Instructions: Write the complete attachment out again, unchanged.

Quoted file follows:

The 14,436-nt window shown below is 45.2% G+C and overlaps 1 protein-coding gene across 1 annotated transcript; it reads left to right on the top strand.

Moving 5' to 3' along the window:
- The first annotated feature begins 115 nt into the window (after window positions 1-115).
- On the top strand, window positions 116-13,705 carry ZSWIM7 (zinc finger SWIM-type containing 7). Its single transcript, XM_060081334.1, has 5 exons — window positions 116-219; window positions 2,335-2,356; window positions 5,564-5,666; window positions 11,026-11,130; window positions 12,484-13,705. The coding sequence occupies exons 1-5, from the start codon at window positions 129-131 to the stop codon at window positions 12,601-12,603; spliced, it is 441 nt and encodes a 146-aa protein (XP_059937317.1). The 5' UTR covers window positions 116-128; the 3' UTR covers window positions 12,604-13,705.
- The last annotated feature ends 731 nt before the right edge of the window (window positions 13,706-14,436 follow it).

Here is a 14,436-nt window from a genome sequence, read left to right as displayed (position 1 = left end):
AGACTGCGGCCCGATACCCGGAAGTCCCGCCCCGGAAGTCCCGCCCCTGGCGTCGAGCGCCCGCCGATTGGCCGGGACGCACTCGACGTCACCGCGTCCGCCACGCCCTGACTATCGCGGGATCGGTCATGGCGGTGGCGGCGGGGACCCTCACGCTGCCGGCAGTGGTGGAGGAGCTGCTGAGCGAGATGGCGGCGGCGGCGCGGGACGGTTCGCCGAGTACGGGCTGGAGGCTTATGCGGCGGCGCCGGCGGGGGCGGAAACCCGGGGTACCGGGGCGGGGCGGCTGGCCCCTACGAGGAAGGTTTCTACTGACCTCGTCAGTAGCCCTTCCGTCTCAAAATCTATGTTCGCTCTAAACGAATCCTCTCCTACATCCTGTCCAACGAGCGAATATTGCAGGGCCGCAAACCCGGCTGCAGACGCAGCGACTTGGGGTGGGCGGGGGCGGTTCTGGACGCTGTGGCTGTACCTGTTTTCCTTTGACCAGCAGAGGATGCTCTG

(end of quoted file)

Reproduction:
The 14,436-nt window shown below is 45.2% G+C and overlaps 1 protein-coding gene across 1 annotated transcript; it reads left to right on the top strand.

Moving 5' to 3' along the window:
- The first annotated feature begins 115 nt into the window (after window positions 1-115).
- On the top strand, window positions 116-13,705 carry ZSWIM7 (zinc finger SWIM-type containing 7). Its single transcript, XM_060081334.1, has 5 exons — window positions 116-219; window positions 2,335-2,356; window positions 5,564-5,666; window positions 11,026-11,130; window positions 12,484-13,705. The coding sequence occupies exons 1-5, from the start codon at window positions 129-131 to the stop codon at window positions 12,601-12,603; spliced, it is 441 nt and encodes a 146-aa protein (XP_059937317.1). The 5' UTR covers window positions 116-128; the 3' UTR covers window positions 12,604-13,705.
- The last annotated feature ends 731 nt before the right edge of the window (window positions 13,706-14,436 follow it).

Here is a 14,436-nt window from a genome sequence, read left to right as displayed (position 1 = left end):
AGACTGCGGCCCGATACCCGGAAGTCCCGCCCCGGAAGTCCCGCCCCTGGCGTCGAGCGCCCGCCGATTGGCCGGGACGCACTCGACGTCACCGCGTCCGCCACGCCCTGACTATCGCGGGATCGGTCATGGCGGTGGCGGCGGGGACCCTCACGCTGCCGGCAGTGGTGGAGGAGCTGCTGAGCGAGATGGCGGCGGCGGCGCGGGACGGTTCGCCGAGTACGGGCTGGAGGCTTATGCGGCGGCGCCGGCGGGGGCGGAAACCCGGGGTACCGGGGCGGGGCGGCTGGCCCCTACGAGGAAGGTTTCTACTGACCTCGTCAGTAGCCCTTCCGTCTCAAAATCTATGTTCGCTCTAAACGAATCCTCTCCTACATCCTGTCCAACGAGCGAATATTGCAGGGCCGCAAACCCGGCTGCAGACGCAGCGACTTGGGGTGGGCGGGGGCGGTTCTGGACGCTGTGGCTGTACCTGTTTTCCTTTGACCAGCAGAGGATGCTCTG